International History of Hospice

The Word Hospice comes from the Latin word ‘hospis” meaning host and guest. In forth-century Rome the concept of hospice, as a place to care for the sick and dying, first came into being under the direction of Fabiola, a member of the Roman patrician class, who was well known in her day as a generous provider of the care and comfort of the sick and dying.  Over the next several centuries the Catholic Church continued to provide care to the poor and sick.In 1842, the term “hospice” was used for the first time to identify a place to care for the chronically ill and dying in France, where Mme. Jeanne Gamier is credited with establishing an institution dedicated to the care of the dying.  Soon after this, an order of nuns known as the Irish Sisters of Charity cared for the terminally ill.  They started a hospice in Ireland in 1879.

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The creation of the “modern day Hospice” is credited to Dame Cicely Saunders who in the 1950’s in England realized that managing pain was not enough.  She recognized that there were psycho/social and spiritual aspects of the dying process that needed to be addressed.  She was told that if she wanted to do something about it she would have to become a physician and so she did.  She obtained degrees in medicine and social work.  In 1967 she founded St. Christopher’s Hospice in London.  The focus was on individuals in the final stages of life living in dignity and comfort. Her approach involved a marriage of disciplines: pain management, emotional and spiritual support, and family counselling. The care was delivered by a team of medical and nursing professionals as well as social workers and spiritual counsellors.  In 1969 Dame Cicely pioneered the first home care team taking St Christopher’s care and philosophy out into the community.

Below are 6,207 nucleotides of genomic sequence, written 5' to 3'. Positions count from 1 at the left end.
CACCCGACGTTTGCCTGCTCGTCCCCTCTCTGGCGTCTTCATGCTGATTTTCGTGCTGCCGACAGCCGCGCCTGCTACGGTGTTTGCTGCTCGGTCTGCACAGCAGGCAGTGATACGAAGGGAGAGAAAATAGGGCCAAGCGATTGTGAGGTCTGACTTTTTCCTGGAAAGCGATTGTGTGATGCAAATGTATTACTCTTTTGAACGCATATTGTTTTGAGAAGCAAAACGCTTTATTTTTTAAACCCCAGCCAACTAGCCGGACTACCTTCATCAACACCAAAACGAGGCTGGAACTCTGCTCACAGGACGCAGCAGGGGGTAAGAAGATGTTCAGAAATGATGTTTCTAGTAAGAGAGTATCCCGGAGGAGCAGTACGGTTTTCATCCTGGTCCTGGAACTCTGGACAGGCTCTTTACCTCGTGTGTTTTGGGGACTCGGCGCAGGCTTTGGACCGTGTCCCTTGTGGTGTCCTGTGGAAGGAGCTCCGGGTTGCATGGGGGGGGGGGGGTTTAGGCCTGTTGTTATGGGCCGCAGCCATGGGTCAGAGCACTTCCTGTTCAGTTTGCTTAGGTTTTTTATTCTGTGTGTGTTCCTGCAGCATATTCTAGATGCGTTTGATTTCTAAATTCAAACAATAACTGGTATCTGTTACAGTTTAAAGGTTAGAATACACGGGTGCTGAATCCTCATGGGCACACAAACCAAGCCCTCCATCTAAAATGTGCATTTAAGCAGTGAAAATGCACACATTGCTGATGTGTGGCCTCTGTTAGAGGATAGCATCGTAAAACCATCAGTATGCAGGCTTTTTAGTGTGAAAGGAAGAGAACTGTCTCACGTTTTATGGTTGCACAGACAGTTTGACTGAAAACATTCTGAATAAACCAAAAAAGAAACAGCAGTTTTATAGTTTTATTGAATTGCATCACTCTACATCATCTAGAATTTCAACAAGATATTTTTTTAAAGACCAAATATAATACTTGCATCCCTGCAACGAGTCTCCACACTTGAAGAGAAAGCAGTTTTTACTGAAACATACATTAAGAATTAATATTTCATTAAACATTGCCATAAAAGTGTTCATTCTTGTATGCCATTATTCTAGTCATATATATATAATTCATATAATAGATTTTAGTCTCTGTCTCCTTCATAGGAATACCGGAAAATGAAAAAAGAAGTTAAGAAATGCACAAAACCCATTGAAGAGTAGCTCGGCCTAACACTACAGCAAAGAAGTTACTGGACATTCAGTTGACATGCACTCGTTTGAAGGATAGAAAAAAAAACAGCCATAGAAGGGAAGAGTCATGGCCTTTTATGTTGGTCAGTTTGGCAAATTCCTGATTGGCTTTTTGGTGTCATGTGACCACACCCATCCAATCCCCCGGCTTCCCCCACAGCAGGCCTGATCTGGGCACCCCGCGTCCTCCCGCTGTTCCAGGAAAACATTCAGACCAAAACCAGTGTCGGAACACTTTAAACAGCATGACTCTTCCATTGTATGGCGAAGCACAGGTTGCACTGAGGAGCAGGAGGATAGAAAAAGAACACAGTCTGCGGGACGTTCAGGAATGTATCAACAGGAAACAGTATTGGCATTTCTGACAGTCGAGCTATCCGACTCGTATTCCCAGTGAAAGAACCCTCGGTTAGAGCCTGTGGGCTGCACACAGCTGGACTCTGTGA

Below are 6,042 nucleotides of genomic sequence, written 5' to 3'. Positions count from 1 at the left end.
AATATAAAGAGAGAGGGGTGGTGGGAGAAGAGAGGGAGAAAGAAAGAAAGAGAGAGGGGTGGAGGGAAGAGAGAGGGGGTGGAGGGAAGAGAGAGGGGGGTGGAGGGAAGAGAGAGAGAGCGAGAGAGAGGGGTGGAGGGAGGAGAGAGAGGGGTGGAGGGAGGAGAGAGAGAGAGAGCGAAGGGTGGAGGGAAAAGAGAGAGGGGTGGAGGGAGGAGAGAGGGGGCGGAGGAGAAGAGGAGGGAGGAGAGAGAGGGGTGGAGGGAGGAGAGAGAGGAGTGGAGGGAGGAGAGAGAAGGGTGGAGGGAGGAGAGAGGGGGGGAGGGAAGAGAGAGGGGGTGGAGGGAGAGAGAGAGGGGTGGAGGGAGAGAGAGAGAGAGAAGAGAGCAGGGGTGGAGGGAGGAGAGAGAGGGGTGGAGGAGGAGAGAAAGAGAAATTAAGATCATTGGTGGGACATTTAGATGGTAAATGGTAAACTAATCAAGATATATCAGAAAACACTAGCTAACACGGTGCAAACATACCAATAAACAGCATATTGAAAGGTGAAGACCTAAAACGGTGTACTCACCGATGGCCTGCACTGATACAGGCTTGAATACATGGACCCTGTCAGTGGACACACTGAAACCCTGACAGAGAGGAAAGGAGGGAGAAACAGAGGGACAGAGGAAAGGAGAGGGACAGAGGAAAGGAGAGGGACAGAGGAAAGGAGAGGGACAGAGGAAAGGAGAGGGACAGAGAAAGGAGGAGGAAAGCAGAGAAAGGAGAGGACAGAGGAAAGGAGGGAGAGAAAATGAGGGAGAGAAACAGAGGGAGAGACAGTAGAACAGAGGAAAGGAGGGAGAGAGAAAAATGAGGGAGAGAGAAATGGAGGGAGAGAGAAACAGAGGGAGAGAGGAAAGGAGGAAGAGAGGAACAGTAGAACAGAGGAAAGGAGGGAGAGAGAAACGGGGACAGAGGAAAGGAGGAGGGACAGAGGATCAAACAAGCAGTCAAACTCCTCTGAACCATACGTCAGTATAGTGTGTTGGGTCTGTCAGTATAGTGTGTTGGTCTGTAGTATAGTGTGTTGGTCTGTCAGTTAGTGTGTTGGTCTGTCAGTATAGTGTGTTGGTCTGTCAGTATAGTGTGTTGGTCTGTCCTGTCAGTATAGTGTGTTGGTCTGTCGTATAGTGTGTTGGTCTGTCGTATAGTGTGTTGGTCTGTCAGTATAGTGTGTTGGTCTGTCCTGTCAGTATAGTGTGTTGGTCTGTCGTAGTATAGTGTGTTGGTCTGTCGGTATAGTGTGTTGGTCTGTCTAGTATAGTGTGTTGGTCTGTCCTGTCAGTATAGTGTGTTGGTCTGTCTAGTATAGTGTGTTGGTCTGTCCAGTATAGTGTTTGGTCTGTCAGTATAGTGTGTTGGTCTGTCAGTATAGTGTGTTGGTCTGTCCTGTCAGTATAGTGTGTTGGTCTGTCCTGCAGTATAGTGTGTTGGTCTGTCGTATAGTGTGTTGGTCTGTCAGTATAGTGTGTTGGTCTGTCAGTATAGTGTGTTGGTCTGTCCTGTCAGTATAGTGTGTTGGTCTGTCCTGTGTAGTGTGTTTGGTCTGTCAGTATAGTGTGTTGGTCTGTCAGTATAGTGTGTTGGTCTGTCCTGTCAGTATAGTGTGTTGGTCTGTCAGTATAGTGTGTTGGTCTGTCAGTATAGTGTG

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In the United States, the Dean of the Yale School of Nursing, Florence Wald, was strongly influenced by a speech that Saunders gave in the US.  In 1968 Wald left Yale to work at St. Christopher’s and learn the Hospice model.  In 1974 Wald along with 2 physicians, founded Connecticut Hospice in Branford (just outside New Haven).  One of the most important developments in expanding access to quality end-of-life care in the US was the passage of the Medicare Hospice Benefit in 1982, through which hospices receives federal funds for the care they give to eligible patients. With this legislation, the federal government essentially declared that hospice care was so important in relieving suffering and in bringing about a peaceful and meaningful closure to life, that every citizen was entitled to it, regardless of ability to pay.

In Canada the approach has been slightly different.  In 1975, a palliative care unit was opened at the St. Boniface Hospital in Winnipeg and weeks later a similar palliative care unit was opened at the Royal Victoria Hospital in Montreal.  Dr. Balfour Mount, a pioneer in hospice/palliative care in Canada, used the words “palliative care” rather than the word “hospice” because from the history of early lower Canada the word “hospice” in Quebec was commonly considered a place of last resort for the poor or derelict.  The word “palliative” comes from the latin meaning “to cover or cloak, as in to care for”.  As a result, the terms have been used interchangeably across Canada.  This can be particularly confusing when we speak of the “Palliative Team” referring to the medical professionals, there may be an assumption that Hospice is involved or when we refer to a palliative unit or room in a hospice which may or may not be associated with Hospice.